79. Fern, asparagus (Asparagus)   All parts, especially berries   Humans, cats, dogs
  80. Fiber-optic plant (Isolepis cernua, syn. Scirpus cernuus)*   Young shoots   Humans, cats, dogs

    20171119M execuflora.co.za.jpg

    There are many species of indoor fig, including this Ficus mclellandii ‘Alii’. All have somewhat toxic sap than can cause skin irritation. Source: execuflora.co.za

  81. Ficus (Ficus)   Sap   Humans, cats, dogs
  82. Fig (Ficus)   Sap   Humans, cats, dogs
  83. Gardenia (Gardenia)   All parts   Cats, dogs
  84. Geranium (Pelargonium)   All parts   Cats, dogs
  85. Golden dewdrops (Duranta spp.)   Leaves, berries   Humans, cats, dogs
  86. Golden trumpet vine (Allamanda cathartica)*    All parts   Humans, cats, dogs
  87. Grape vine (Vitis)   Fruit   Cats, dogs
  88. Grapefruit (Citrus)*   All parts, including fruit  Cats, dogs
  89. Heather (Calluna, Erica)   All parts   Humans, cats, dogs
  90. Heather, false (Cuphea hyssopifolia)   All parts   Humans, cats, dogs
  91. Heliotrope (Heliotropium)   Seeds   Humans, cats, dogs
  92. Holly (Ilex)*   Berries    Humans, cats, dogs
  93. Homalomena (Homalomena)*   All parts   Cats, dogs
  94. Hortensia (Hydrangea)   All parts   Humans, cats, dogs
  95. Hyacinth (Hyacinthus)*   All parts   Humans, cats, dogs
  96. Ismene, Peruvian daffodil (Hymenocallis)*   All parts   Humans, cats, dogs
  97. Ivy (Hedera)   All parts   Humans, cats, dogs
  98. Ivy, Cape (Senecio macroglossus)*   All parts   Humans, cats, dogs

    20171119M giftshops.via-christi.org.jpg

    English ivy (Hedera helix) is a popular trailing houseplant that is toxic in all its parts. Source: giftshops.via-christi.org

  99. Ivy, English (Hedera helix)   All parts   Humans, cats, dogs
  100. Ivy, German (Senecio mikanioides)*   All parts   Humans, cats, dogs
  101. Ivy, ground (Glechoma hederacea)*   All parts   Humans, cats, dogs
  102. Jade plant (Crassula)*   All parts   Humans, cats, dogs
  103. Jessamine, Carolina (Gelsemium sempervirens)   All parts   Humans, cats, dogs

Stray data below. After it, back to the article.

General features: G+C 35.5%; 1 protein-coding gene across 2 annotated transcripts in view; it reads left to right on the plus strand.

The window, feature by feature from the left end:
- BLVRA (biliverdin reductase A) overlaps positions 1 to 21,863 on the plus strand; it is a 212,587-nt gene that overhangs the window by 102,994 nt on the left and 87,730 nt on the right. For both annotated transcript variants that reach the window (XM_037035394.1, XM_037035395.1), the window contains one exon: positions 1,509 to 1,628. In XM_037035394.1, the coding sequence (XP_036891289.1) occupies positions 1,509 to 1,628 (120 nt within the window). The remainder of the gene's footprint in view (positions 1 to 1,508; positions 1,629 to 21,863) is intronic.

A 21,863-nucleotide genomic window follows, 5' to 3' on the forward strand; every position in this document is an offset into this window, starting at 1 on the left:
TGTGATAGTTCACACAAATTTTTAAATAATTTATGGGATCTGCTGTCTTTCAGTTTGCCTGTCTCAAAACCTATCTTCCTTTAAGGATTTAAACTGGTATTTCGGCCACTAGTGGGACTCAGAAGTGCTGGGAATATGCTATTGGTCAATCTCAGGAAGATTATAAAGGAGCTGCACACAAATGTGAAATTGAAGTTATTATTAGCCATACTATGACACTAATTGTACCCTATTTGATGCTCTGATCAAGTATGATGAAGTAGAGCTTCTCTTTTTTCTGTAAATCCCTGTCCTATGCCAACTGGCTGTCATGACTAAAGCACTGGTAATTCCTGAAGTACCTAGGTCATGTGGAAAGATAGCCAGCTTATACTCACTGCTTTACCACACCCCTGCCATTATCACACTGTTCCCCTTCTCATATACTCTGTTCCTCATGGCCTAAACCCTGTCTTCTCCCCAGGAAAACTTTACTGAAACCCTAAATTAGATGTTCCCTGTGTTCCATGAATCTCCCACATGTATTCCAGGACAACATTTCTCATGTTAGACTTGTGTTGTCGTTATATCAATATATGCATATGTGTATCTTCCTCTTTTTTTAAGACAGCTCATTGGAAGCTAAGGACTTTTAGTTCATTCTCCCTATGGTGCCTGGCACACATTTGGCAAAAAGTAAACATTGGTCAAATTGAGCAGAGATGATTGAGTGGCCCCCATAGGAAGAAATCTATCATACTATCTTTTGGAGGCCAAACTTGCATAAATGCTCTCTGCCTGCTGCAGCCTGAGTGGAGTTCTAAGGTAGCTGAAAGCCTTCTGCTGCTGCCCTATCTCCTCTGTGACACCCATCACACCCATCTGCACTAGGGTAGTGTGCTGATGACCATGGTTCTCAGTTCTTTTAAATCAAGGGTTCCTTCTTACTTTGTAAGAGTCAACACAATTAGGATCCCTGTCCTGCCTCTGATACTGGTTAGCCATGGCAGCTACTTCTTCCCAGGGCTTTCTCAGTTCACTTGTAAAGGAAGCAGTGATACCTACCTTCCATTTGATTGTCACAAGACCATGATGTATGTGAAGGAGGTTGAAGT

104. Jessamine, night-blooming (Cestrum)*   All parts   Humans, cats, dogs
  105. Jonquil (Narcissus)*   All parts   Humans, cats, dogs
  106. Juniper (Juniperus)*   Leaves   Humans, cats, dogs
  107. Kalanchoe (Kalanchoe)   All parts   Humans, cats, dogs
  108. Lantana (Lantana)   All parts, especially unripe berries   Humans, cats, dogs
  109. Lavender (Lavandula)   All parts   Cats, dogs
  110. Lemon (Citrus)*   All parts, including fruit   Cats, dogs

    20171119M amazon.com.jpg

    Lemon grass is edible for humans, toxic for cats and dogs. Source: amazon.com

  111. Lemon grass (Cymbopogon)   All parts   Cats, dogs
  112. Lemon verbena (Aloysia triphylla)   All parts   Cats, dogs
  113. Lily (Lilium)   All parts   Cats
  114. Lily-of-the-valley (Convallaria)   All parts   Humans, cats, dogs
  115. Lily, Aztec (Sprekelia)   All parts   Humans, cats, dogs
  116. Lily, blood (Haemanthus)* All parts   Humans, cats, dogs
  117. Lily, calla (Zantedeschia)   All parts   Humans, cats, dogs
  118. Lily, Easter (Lilium longiflorum)   All parts   Cats
  119. Lily, glory (Gloriosa)   All parts   Humans, cats, dogs
  120. Lily, Guernsey (Nerine)* All parts   Humans, cats, dogs
  121. Lily, impala (Adenium obesum)   All parts   Humans, cats, dogs
  122. Lily, Inca (Alstroemeria)*   All parts   Humans, cats, dogs
  123. Lily, Nile, lily of the Nile (Agapanthus)*   All parts   Humans, cats, dogs
  124. Lily, peace (Spathiphyllum)   All parts   Humans, cats, dogs
  125. Lily, spider (Hymenocallis)*   All parts   Humans, cats, dogs
  126. Lime (Citrus)*   All parts, including fruit  Cats, dogs